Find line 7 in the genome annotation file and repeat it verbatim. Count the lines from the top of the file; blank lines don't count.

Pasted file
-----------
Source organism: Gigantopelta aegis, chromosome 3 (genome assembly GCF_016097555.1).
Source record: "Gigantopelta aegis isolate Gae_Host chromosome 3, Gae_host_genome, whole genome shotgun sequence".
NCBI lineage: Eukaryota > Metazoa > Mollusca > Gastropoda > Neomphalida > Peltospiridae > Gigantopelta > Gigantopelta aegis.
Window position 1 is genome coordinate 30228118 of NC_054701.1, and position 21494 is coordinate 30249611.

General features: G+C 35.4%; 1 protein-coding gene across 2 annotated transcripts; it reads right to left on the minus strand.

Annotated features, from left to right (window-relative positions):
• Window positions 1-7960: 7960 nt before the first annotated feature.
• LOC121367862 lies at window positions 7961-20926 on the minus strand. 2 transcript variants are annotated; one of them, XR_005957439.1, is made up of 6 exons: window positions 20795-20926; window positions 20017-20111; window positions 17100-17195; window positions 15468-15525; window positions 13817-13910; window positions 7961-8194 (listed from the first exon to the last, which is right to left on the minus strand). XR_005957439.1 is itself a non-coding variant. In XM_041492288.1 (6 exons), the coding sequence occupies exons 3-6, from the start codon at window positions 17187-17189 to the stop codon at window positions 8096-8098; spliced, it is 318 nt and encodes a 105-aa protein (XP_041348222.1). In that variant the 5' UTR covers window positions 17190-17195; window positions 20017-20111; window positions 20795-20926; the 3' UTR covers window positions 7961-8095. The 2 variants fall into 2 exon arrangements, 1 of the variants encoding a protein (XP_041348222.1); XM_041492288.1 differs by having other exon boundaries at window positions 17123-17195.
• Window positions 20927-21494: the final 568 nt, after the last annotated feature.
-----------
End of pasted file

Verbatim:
• Window positions 1-7960: 7960 nt before the first annotated feature.